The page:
Buddha bar is an incredible space. I actually liked it much better than the one in Paris. We didn't eat there so I can't comment on the food but on a monday evening it was very pleasant. Not too crowded, lots of intimate spaces to sit and chill out with friends. I've heard that on Thursdays and Fridays its a nightmare to get in.

    My husband and I did go to 44, we loved it. Completely agree with you. Great atmosphere, very good drinks, and lovely bar snacks. Its a bar/lounge that's up there with any in NY/London/Tokyo/hong Kong - but without the crowds, which makes it much nicer.

    Chandelier was not up to my previous memory but still nice.

    We had good meals at Shoo Fee Ma Fee in the Madinat Souk and a pleasant turkish-ish meal at Ottoman's. I would go back to either.

    I happily perused the aisles at the new carrefour in the emirates mall. I found three types of Indian Mango, I'd never seen before. They are happily ripening on my kitchen counter here in London - I plan to eat them tonight to taste and compare!

    Yes, one of my delights in Carrefour is that I can find - mid eastern, thai, french, and indonesian/portuguese things I like and don't get here in London- mid eastern spices, thai fruit, apericubes, and puto muffins!

    Also came back with Lemon Salt which I'd never seen! What do you do with this? I love the mouthwatering tartness.

    Verjuice, I love Lebanese, so next time I'll definitely go to Al-Nafoorah. In fact, I'll send my husband who will be back in about two weeks. Of the middle eastern cuisines - this is my favorite so far although, I'm just beginning to explore the differences. I looked for books on each type while I was in Dubai, but the only one accessible seems to be that big pinkish Middle Eastern Cooking book written by the Greek woman. I bought it.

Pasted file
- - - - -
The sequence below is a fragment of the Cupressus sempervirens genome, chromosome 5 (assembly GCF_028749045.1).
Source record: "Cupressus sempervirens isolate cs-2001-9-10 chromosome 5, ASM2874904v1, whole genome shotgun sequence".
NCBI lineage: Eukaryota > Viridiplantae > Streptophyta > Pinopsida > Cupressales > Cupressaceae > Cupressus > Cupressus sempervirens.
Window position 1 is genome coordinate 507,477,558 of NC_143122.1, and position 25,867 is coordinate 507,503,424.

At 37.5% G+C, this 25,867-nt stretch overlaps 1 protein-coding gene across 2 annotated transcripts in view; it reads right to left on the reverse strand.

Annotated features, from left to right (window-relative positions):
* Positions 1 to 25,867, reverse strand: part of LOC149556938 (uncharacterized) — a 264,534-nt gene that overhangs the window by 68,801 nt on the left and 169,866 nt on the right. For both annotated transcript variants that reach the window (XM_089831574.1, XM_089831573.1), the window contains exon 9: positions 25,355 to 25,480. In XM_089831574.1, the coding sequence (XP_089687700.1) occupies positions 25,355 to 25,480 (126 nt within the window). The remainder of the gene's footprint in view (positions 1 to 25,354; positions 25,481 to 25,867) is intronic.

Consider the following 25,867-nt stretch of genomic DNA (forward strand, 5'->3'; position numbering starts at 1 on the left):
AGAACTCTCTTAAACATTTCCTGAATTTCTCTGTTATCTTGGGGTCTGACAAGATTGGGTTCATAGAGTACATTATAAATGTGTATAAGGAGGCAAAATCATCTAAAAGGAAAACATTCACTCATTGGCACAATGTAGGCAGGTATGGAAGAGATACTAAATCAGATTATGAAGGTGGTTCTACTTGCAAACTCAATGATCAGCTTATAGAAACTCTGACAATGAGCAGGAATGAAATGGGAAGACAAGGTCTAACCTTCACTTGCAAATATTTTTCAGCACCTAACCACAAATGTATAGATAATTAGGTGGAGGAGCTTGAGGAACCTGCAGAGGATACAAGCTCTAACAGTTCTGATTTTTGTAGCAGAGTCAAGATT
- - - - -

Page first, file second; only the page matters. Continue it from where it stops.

13. Verjuice,

    I am looking for world class anything. I liked Chandelier and will go back there for the mezze but that was the only place that stood out to me when I was in Dubai last year.

    Verre is not so interesting because I live in London and Ramsay's flagship (Royal Hospital Road) as well as Maze are both here. But I went to Dubai looking for amazing middle eastern last time, and I don't think I found it. What is it that Dubai does the best? That's what I'm looking for.

    We're staying in Jumeirah but I've come to expect Dubai being a big construction site. We stayed at the royal mirage last time and I have some beautiful serene pictures of the beach. You'd never know from those about the racket and clanging and cranes that were right behind me.

    What kind of food is Prasino's?

  14. Its that time of the year again :smile: . We'll be in Dubai for a long weekend soon and I'm wondering if anyone has new recommendations? Or perhaps something we missed on the first time out?

    I didn't get to the Spice Souk the first time around, but is it any better for quality of spices than the supermarket is? I was really very impressed with Carrefour. I know, I'm probably missing out on the atmosphere, but if there isn't some incredible spice at the souk... I might give it a miss. The less time spent in Dubai traffic, the more time for me to eat and or go spa :smile: .

    But I'd be interested to hear about changes in the restaurant scene or changes in actually restaurants and the food they are turning out.


  15. where can I buy artisnal shichimi tougarashi? I would like something that is a little better quality than the usual S&B and House shichimi. I know I saw a discussion of this somewhere, and I faintly remember seeing it in a documentary. I go through a lot of shichimi (I'm a kitsune udon fanatic). I would like to get one of those little gourds or barrels that you see it in as well. Is there a certain type of store that sells/blends it?

    John, I'll have to look on my bottle at home for the name of the place and to see if they have a phone number. In Nishiki Market, Kyoto there is a spice store that blends their own shichimi as well as other spices and yuzu kosho. I'll look tonight and try to get back to you.

    However, looking at your location, you are a short train ride away! It wouldn't take much of an excuse for me to spend the day at Nishiki if I lived in Osaka!

  16. This is the kind of place where the kids might have more fun than the adults!

    Yes, yes, and yes. It was packed the day we were there too. And in my opinion the gyoza was just okay. I didn't think this was a "culinary destination" but a more of a novelty.

    Whereas, I've actually heard really good things about the ramen museum in culinary terms.